Last month we had a post titled China Bites Wal-Mart, describing how long supply chains coupled with fickle customers created serious inventory problems for Wal-Mart… a shortage of a fashion t-shirt suddenly in high demand.
Wal-Mart failed to order enough of these China-made T-shirts last year, and so they and other George-brand basics will remain in short supply in most of its 3,443 U.S. stores until 2007’s second half, depriving the retailer of tens of millions of dollars a week it sorely needs. "The issue with apparel is long lead times," says the quietly intense [Chief Merchandising Officer John] Fleming.
We followed up just last week with a post on how those same long supply chains and fickle customers created the reverse situation – excess inventory – on other fashion apparel items.
Wal-Mart’s inventories jumped 10.3% in the fiscal first quarter, ended April 30, to $35.2 billion from a year earlier, driven by unsold apparel, home decor, and outdoor products. About $2 billion of the increase represents unsold spring clothing and home goods that are expected to depress profit through the summer, analysts estimate.
I then went into the usual rant on total supply chain cost… including the risk of poor planning, obsolescence, demand quakes, quality, cash tied up, etc. etc… you’ve heard it before so I won’t go into it again today. But I probably will by the end of the week.
Funny thing about supply chains: they have two ends. Wal-Mart was at one end, and China at the other. China effectively "bit" Wal-Mart by suckering them into a long supply chain with all the inherent problems. But when Wal-Mart choked, it then rippled all the way back to China, and now manufacturers in that country are feeling the pain. From the Wall Street Journal yesterday,
Several months ago, Chinese clothing executive Shao Zhuliang got bad news from his U.S. agent: Wal-Mart Stores Inc., his biggest customer, wouldn’t be placing any orders for the spring 2008 season.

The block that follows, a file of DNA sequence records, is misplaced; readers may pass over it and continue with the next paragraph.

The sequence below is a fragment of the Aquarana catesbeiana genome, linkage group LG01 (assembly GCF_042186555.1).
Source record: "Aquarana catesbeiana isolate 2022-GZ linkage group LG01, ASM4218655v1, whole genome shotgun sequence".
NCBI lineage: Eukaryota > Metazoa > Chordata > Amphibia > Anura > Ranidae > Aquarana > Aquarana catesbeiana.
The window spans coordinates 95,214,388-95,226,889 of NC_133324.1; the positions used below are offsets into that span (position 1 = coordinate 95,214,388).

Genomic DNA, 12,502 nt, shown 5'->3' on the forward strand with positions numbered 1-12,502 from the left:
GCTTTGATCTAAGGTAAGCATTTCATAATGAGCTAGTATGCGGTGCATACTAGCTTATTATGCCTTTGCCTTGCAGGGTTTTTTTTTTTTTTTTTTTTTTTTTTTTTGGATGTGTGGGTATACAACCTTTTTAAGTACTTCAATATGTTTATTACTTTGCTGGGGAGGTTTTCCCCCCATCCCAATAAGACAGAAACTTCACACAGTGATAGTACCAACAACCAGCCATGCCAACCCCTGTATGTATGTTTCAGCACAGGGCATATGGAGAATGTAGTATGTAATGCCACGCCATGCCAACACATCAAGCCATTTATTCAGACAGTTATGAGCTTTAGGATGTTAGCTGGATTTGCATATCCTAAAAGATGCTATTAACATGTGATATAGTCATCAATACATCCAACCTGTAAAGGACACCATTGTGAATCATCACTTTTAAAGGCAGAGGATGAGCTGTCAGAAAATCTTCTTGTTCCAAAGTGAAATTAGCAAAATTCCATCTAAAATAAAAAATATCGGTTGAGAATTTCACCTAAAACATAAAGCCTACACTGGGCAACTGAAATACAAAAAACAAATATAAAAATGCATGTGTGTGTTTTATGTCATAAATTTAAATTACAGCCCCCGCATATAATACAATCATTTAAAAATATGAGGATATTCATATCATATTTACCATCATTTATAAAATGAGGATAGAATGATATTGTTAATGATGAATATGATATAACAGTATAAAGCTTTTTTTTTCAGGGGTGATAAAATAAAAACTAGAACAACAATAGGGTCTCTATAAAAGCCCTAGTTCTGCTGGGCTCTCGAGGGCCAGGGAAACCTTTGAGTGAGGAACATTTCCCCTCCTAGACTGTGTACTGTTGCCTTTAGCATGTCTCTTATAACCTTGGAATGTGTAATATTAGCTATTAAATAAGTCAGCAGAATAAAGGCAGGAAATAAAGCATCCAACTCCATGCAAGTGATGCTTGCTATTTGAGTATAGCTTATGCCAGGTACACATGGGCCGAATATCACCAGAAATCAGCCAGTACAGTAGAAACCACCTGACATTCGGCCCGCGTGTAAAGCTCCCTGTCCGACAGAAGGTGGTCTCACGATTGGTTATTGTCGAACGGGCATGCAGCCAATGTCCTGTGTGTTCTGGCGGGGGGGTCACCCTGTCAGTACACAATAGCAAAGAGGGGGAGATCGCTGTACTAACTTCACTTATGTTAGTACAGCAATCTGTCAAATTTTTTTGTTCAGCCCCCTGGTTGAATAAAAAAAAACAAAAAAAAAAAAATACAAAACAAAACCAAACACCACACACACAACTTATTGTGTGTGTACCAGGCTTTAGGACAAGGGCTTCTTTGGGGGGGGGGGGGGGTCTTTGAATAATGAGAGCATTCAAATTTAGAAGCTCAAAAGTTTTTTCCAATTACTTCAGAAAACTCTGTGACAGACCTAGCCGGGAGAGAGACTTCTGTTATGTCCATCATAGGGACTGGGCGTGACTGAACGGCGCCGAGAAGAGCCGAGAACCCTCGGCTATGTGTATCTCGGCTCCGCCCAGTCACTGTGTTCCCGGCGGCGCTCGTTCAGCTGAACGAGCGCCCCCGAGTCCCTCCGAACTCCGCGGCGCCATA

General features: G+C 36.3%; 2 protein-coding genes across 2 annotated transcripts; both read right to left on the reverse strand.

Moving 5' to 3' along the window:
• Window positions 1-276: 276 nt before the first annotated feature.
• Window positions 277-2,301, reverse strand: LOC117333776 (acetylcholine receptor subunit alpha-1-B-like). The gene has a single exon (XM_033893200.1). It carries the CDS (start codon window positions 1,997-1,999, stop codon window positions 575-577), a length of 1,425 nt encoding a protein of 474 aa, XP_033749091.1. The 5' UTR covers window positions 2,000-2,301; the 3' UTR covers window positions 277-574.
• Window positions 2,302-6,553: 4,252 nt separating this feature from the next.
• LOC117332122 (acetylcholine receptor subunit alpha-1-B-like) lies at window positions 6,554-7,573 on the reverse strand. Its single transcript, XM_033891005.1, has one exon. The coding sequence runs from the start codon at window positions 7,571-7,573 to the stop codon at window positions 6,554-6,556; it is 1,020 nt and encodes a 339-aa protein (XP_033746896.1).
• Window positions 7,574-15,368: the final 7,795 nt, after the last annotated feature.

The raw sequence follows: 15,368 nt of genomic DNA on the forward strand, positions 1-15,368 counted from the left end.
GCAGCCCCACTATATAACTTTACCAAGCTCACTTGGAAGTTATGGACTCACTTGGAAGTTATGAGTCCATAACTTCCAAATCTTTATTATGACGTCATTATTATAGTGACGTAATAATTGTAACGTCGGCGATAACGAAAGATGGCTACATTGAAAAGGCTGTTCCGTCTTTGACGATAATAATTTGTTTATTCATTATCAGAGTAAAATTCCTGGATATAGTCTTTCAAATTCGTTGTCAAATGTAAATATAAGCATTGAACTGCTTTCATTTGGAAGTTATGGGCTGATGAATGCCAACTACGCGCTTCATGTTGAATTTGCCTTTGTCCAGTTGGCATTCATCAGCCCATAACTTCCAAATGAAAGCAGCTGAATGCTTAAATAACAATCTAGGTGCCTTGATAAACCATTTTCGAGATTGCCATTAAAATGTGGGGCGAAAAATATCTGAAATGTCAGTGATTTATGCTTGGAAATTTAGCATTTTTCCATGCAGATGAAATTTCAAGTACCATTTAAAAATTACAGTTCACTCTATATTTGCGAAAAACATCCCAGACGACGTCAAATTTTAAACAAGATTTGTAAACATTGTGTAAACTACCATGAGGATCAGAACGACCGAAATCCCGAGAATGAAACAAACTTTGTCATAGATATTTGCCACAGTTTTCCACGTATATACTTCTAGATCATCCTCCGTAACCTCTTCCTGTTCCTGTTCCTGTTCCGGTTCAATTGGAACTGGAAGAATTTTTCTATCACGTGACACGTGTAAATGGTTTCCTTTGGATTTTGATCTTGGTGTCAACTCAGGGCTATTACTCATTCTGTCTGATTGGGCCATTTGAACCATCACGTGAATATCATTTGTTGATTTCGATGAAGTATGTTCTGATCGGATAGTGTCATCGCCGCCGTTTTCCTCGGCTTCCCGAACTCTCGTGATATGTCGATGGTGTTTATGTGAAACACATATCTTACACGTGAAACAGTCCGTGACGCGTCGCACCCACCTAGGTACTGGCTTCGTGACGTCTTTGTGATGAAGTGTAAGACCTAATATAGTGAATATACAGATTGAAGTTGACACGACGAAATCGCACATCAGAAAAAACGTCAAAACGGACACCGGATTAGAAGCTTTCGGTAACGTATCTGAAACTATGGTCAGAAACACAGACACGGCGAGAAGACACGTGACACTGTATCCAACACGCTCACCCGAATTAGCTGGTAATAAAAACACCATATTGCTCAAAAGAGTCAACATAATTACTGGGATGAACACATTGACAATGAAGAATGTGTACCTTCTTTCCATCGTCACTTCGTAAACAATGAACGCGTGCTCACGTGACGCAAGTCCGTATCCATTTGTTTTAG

The concept that orders for the spring 2008 season are being placed "several months ago"… early 2007… is mindboggling to most of us. Some guy buried in the bowels of Wal-Mart HQ in Arkansas, probably with an electronic crystal ball, is trying to predict fashion and customer demand over a year in advance. I’m sure there’s some kind of science behind it, backed up with lengthy algorithms from dozens of PhD’s, but after the two stories I mentioned earlier Wal-Mart’s batting average isn’t exactly very good.
The codependency is rather interesting. Wal-Mart is dependent on Chinese manufacturers for miniscule savings, which are blown out of the water every time the demand chain hiccups. Chinese manufacturers are dependent on Wal-Mart for a lot of volume that makes very little profit.
Wal-Mart "said they had inventory piled up over there," says Mr. Shao, who heads Boshan’s [Linar Garments Co. in eastern China’s Shandong province] sales department. "It’s always hard to make money from Wal-Mart orders, but without them, we are finished."
Supply chains are complex animals, with costs and impact not very understood by most companies.
The fallout from Wal-Mart’s problems shows how difficulties at one end of the global supply chain can ripple through to the other with the potential for significant economic disruptions.
Are you really sure you understand your total supply chain cost… and risk?